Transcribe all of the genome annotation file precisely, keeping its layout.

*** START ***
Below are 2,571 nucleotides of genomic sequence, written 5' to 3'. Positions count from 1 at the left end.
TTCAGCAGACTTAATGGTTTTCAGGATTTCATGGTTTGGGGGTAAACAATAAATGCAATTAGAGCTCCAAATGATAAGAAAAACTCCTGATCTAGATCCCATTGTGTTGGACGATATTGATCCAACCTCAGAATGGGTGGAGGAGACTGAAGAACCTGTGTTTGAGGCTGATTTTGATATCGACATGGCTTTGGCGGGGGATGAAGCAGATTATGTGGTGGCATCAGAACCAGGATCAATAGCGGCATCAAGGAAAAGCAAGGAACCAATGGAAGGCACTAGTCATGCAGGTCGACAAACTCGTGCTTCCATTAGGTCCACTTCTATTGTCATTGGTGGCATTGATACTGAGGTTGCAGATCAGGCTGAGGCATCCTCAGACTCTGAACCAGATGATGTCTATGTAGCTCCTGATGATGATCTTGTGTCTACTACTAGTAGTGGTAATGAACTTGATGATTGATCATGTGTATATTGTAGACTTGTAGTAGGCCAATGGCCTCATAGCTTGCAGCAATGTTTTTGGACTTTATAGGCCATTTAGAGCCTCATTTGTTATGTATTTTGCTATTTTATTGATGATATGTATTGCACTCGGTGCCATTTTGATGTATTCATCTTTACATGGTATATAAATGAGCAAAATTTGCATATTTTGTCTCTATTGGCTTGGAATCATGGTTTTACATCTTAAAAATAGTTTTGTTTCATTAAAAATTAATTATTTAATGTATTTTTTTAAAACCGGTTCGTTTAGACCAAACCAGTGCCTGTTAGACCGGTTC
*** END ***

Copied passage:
Below are 2,571 nucleotides of genomic sequence, written 5' to 3'. Positions count from 1 at the left end.
TTCAGCAGACTTAATGGTTTTCAGGATTTCATGGTTTGGGGGTAAACAATAAATGCAATTAGAGCTCCAAATGATAAGAAAAACTCCTGATCTAGATCCCATTGTGTTGGACGATATTGATCCAACCTCAGAATGGGTGGAGGAGACTGAAGAACCTGTGTTTGAGGCTGATTTTGATATCGACATGGCTTTGGCGGGGGATGAAGCAGATTATGTGGTGGCATCAGAACCAGGATCAATAGCGGCATCAAGGAAAAGCAAGGAACCAATGGAAGGCACTAGTCATGCAGGTCGACAAACTCGTGCTTCCATTAGGTCCACTTCTATTGTCATTGGTGGCATTGATACTGAGGTTGCAGATCAGGCTGAGGCATCCTCAGACTCTGAACCAGATGATGTCTATGTAGCTCCTGATGATGATCTTGTGTCTACTACTAGTAGTGGTAATGAACTTGATGATTGATCATGTGTATATTGTAGACTTGTAGTAGGCCAATGGCCTCATAGCTTGCAGCAATGTTTTTGGACTTTATAGGCCATTTAGAGCCTCATTTGTTATGTATTTTGCTATTTTATTGATGATATGTATTGCACTCGGTGCCATTTTGATGTATTCATCTTTACATGGTATATAAATGAGCAAAATTTGCATATTTTGTCTCTATTGGCTTGGAATCATGGTTTTACATCTTAAAAATAGTTTTGTTTCATTAAAAATTAATTATTTAATGTATTTTTTTAAAACCGGTTCGTTTAGACCAAACCAGTGCCTGTTAGACCGGTTC